THE GREATEST WORKS OF AMBROSE BIERCE
The Complete Works Collection [Authoritative and Unabridged Edition]
THE GREATEST WORKS OF AMBROSE BIERCE [Authoritative and Unabridged Special Kobo eBook Edition]
THE WORLDWIDE BESTSELLER Over 300 Works by AMBROSE BIERCE
Including AN OCCURENCE AT OWL CREEK BRIDGE and THE DEVIL'S DICTIONARY
"All that day he traveled, laying his course by the rounding sun. The forest seemed interminable; nowhere did he discover a break in it, not even a woodman’s road. He had not known that he lived in so wild a region. There was something uncanny in the revelation.
By nightfall he was fatigued, footsore, famishing. The thought of his wife and children urged him on. At last he found a road which led him in what he knew to be the right direction. It was as wide and straight as a city street, yet it seemed untraveled. No fields bordered it, no dwelling anywhere. Not so much as the barking of a dog suggested human habitation. The black bodies of the trees formed a straight wall on both sides, terminating on the horizon in a point, like a diagram in a lesson in perspective. Over-head, as he looked up through this rift in the wood, shone great golden stars looking unfamiliar and grouped in strange constellations. He was sure they were arranged in some order which had a secret and malign significance. The wood on either side was full of singular noises, among which — once, twice, and again — he distinctly heard whispers in an unknown tongue.
His neck was in pain and lifting his hand to it he found it horribly swollen. He knew that it had a circle of black where the rope had bruised it. His eyes felt congested; he could no longer close them. His tongue was swollen with thirst; he relieved its fever by thrusting it forward from between his teeth into the cold air. How softly the turf had carpeted the untraveled avenue — he could no longer feel the roadway beneath his feet!
Doubtless, despite his suffering, he had fallen asleep while walking, for now he sees another scene — perhaps he has merely recovered from a delirium. He stands at the gate of his own home. All is as he left it, and all bright and beautiful in the morning sunshine. He must have traveled the entire night. As he pushes open the gate and passes up the wide white walk, he sees a flutter of female garments; his wife, looking fresh and cool and sweet, steps down from the veranda to meet him. At the bottom of the steps she stands waiting, with a smile of ineffable joy, an attitude of matchless grace and dignity. Ah, how beautiful she is! He springs forward with extended arms ..."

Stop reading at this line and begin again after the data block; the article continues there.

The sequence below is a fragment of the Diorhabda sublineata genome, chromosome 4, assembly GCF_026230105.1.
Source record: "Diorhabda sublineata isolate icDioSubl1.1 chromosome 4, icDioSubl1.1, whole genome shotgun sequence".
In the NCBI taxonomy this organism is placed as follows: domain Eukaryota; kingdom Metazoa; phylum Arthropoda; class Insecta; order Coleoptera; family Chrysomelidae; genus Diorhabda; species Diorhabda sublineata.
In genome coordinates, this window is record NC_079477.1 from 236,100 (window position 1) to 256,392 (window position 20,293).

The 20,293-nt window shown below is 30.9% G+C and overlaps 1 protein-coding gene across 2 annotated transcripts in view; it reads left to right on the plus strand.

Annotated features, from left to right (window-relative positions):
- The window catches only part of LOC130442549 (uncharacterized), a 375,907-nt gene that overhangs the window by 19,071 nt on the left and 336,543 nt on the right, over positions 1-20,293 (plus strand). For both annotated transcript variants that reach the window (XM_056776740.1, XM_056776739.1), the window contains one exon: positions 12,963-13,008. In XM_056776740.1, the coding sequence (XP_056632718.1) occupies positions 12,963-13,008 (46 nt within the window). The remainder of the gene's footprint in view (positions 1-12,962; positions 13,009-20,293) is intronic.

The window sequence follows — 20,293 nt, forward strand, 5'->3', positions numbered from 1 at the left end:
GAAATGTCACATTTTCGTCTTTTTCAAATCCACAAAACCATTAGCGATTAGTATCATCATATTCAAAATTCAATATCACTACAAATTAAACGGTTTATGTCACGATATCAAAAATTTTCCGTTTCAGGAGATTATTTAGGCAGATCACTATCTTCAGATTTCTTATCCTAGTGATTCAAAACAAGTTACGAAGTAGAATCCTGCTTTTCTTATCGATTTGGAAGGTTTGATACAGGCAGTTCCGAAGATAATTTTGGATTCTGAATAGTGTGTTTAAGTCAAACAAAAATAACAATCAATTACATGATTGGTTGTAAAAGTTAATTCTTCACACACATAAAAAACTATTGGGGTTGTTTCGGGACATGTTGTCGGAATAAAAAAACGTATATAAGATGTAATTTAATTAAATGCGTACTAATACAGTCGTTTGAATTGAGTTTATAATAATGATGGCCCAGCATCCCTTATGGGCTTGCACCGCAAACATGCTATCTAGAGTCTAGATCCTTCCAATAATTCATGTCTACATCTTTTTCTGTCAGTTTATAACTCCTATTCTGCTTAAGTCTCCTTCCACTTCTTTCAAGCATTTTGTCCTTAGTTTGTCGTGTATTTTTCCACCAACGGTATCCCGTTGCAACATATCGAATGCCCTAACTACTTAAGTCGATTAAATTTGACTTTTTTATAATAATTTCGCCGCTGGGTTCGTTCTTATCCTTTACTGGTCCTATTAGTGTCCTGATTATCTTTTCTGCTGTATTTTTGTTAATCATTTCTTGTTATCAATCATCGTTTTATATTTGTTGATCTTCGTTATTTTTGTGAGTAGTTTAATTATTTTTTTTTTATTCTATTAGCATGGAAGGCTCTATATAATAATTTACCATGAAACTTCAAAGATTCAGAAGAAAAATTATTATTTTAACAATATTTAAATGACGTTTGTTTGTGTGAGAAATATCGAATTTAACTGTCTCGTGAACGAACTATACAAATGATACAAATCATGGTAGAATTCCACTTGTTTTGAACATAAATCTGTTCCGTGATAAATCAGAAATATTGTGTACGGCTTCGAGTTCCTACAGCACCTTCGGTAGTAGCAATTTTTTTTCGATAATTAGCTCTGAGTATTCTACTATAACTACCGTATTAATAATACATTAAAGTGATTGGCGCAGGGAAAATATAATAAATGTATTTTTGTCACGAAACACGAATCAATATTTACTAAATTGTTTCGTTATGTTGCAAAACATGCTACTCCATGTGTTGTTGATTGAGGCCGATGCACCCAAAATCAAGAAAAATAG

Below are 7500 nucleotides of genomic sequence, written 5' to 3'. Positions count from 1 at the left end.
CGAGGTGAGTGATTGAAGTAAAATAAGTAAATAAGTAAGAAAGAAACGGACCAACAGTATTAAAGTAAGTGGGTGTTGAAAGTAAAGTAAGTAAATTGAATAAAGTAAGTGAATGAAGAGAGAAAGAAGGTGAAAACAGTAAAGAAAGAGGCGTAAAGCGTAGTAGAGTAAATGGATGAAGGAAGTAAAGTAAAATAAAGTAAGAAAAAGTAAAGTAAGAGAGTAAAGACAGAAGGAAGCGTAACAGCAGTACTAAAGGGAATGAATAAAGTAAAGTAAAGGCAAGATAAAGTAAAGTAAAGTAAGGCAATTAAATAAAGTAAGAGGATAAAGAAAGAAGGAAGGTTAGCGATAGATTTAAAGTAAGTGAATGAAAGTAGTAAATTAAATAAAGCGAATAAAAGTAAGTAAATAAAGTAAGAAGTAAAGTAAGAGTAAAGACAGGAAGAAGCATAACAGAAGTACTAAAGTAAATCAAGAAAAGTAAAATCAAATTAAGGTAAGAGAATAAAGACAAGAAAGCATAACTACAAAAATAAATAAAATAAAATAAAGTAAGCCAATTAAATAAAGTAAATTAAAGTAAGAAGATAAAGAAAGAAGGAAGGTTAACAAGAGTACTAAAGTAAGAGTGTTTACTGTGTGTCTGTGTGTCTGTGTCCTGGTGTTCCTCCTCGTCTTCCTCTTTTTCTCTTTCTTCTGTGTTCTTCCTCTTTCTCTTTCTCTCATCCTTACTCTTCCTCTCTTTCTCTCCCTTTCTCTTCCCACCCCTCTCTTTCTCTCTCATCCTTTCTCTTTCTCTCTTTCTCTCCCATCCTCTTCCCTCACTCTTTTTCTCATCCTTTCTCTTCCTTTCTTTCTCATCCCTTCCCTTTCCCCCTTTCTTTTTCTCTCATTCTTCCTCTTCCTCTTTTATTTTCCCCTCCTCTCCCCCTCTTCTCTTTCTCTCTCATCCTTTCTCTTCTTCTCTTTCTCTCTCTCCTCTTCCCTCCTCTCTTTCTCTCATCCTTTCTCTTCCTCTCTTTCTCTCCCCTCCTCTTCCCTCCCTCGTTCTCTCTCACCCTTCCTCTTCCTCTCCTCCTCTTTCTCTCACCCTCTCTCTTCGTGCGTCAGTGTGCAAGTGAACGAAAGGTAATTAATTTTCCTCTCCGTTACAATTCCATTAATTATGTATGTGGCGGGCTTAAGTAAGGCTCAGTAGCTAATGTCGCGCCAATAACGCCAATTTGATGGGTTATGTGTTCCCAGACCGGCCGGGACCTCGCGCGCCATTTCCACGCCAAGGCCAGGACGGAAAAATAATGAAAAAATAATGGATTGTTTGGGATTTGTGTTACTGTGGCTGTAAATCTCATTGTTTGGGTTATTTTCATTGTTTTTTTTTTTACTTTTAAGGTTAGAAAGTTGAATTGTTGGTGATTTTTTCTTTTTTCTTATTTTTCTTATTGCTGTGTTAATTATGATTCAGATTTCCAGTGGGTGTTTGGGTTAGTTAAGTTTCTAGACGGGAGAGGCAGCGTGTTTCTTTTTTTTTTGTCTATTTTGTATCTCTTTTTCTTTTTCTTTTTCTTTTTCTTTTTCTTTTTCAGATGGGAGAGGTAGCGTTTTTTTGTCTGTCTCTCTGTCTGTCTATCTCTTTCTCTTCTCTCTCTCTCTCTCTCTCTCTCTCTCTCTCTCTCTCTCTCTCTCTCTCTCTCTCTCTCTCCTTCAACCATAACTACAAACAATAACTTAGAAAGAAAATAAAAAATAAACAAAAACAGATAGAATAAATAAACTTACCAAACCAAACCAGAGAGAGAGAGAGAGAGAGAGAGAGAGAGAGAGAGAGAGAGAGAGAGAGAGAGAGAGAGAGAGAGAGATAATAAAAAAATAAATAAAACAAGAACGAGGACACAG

PARTIAL TABLE OF CONTENTS
- THE FIEND'S DELIGHT
- THE LAND BEYOND THE BLOW
- COBWEBS FROM AN EMPTY SKULL
- CAN SUCH THINGS BE?
- IN THE MIDST OF LIFE: TALES OF SOLDIERS AND CIVILIANS
- FANTASTIC FABLES
- PRESENT AT A HANGING AND OTHER GHOST STORIES
- NEGLIGIBLE TALES
- THE PARENTICIDE CLUB
- THE FOURTH ESTATE
- THE OCEAN WAVE
- “ON WITH THE DANCE!” A REVIEW
- ASHES OF THE BEACON AN HISTORICAL MONOGRAPH WRITTEN IN 4930
- BLACK BEETLES IN AMBER
- SHAPES OF CLAY
- THE SHADOW ON THE DIAL AND OTHER ESSAYS
- THE DEVIL'S DICTIONARY
- WRITE IT RIGHT
- THE LETTERS OF AMBROSE BIERCE
- A CYNIC LOOKS AT LIFE
ABOUT AMBROSE BIERCE
Ambrose Gwinnett Bierce (born June 24, 1842; died sometime after December 26, 1913) was an American editorialist, journalist, short story writer, fabulist, and satirist. Today, he is probably best known for his short story "An Occurrence at Owl Creek Bridge" and his satirical lexicon The Devil's Dictionary. His vehemence as a critic, his motto "Nothing matters" and the sardonic view of human nature that informed his work all earned him the nickname "Bitter Bierce".
Despite his reputation as a searing critic, Bierce was known to encourage younger writers, including poet George Sterling and fiction writer W. C. Morrow. Bierce employed a distinctive style of writing, especially in his stories. His style often embraces an abrupt beginning, dark imagery, vague references to time, limited descriptions, impossible events and the theme of war.
In 1913, Bierce traveled to Mexico to gain first-hand experience of the Mexican Revolution. While traveling with rebel troops, he disappeared without a trace.
- The Complete Works Collection, December 2012
Ambrose Bierce Greatest Works
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